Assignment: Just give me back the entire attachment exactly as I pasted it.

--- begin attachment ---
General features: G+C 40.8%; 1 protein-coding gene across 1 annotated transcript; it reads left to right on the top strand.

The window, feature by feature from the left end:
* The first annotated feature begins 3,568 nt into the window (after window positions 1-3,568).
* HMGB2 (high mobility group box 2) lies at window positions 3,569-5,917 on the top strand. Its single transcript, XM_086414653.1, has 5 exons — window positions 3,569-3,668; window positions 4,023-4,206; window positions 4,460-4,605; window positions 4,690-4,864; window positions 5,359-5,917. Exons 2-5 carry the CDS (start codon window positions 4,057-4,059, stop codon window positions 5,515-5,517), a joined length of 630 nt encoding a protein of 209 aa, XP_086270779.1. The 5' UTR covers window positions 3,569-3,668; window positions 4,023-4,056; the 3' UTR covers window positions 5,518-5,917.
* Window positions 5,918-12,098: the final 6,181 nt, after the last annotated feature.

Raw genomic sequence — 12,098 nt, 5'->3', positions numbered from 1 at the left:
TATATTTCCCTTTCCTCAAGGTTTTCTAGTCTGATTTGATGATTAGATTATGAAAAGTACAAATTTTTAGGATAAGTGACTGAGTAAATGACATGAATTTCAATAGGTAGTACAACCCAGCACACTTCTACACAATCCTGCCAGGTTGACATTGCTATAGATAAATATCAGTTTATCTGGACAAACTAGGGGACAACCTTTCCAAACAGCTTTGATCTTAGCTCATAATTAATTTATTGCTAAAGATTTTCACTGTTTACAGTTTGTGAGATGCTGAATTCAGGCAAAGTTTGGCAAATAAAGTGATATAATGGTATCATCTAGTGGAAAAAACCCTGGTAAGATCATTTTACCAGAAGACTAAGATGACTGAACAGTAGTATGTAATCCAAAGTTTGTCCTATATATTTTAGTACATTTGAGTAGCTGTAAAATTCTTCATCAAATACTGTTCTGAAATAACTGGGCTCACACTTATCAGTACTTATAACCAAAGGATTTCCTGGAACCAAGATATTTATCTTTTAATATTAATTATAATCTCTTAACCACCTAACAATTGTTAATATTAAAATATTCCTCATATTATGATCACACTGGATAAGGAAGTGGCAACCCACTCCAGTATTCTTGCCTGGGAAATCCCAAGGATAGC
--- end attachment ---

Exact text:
General features: G+C 40.8%; 1 protein-coding gene across 1 annotated transcript; it reads left to right on the top strand.

The window, feature by feature from the left end:
* The first annotated feature begins 3,568 nt into the window (after window positions 1-3,568).
* HMGB2 (high mobility group box 2) lies at window positions 3,569-5,917 on the top strand. Its single transcript, XM_086414653.1, has 5 exons — window positions 3,569-3,668; window positions 4,023-4,206; window positions 4,460-4,605; window positions 4,690-4,864; window positions 5,359-5,917. Exons 2-5 carry the CDS (start codon window positions 4,057-4,059, stop codon window positions 5,515-5,517), a joined length of 630 nt encoding a protein of 209 aa, XP_086270779.1. The 5' UTR covers window positions 3,569-3,668; window positions 4,023-4,056; the 3' UTR covers window positions 5,518-5,917.
* Window positions 5,918-12,098: the final 6,181 nt, after the last annotated feature.

Raw genomic sequence — 12,098 nt, 5'->3', positions numbered from 1 at the left:
TATATTTCCCTTTCCTCAAGGTTTTCTAGTCTGATTTGATGATTAGATTATGAAAAGTACAAATTTTTAGGATAAGTGACTGAGTAAATGACATGAATTTCAATAGGTAGTACAACCCAGCACACTTCTACACAATCCTGCCAGGTTGACATTGCTATAGATAAATATCAGTTTATCTGGACAAACTAGGGGACAACCTTTCCAAACAGCTTTGATCTTAGCTCATAATTAATTTATTGCTAAAGATTTTCACTGTTTACAGTTTGTGAGATGCTGAATTCAGGCAAAGTTTGGCAAATAAAGTGATATAATGGTATCATCTAGTGGAAAAAACCCTGGTAAGATCATTTTACCAGAAGACTAAGATGACTGAACAGTAGTATGTAATCCAAAGTTTGTCCTATATATTTTAGTACATTTGAGTAGCTGTAAAATTCTTCATCAAATACTGTTCTGAAATAACTGGGCTCACACTTATCAGTACTTATAACCAAAGGATTTCCTGGAACCAAGATATTTATCTTTTAATATTAATTATAATCTCTTAACCACCTAACAATTGTTAATATTAAAATATTCCTCATATTATGATCACACTGGATAAGGAAGTGGCAACCCACTCCAGTATTCTTGCCTGGGAAATCCCAAGGATAGC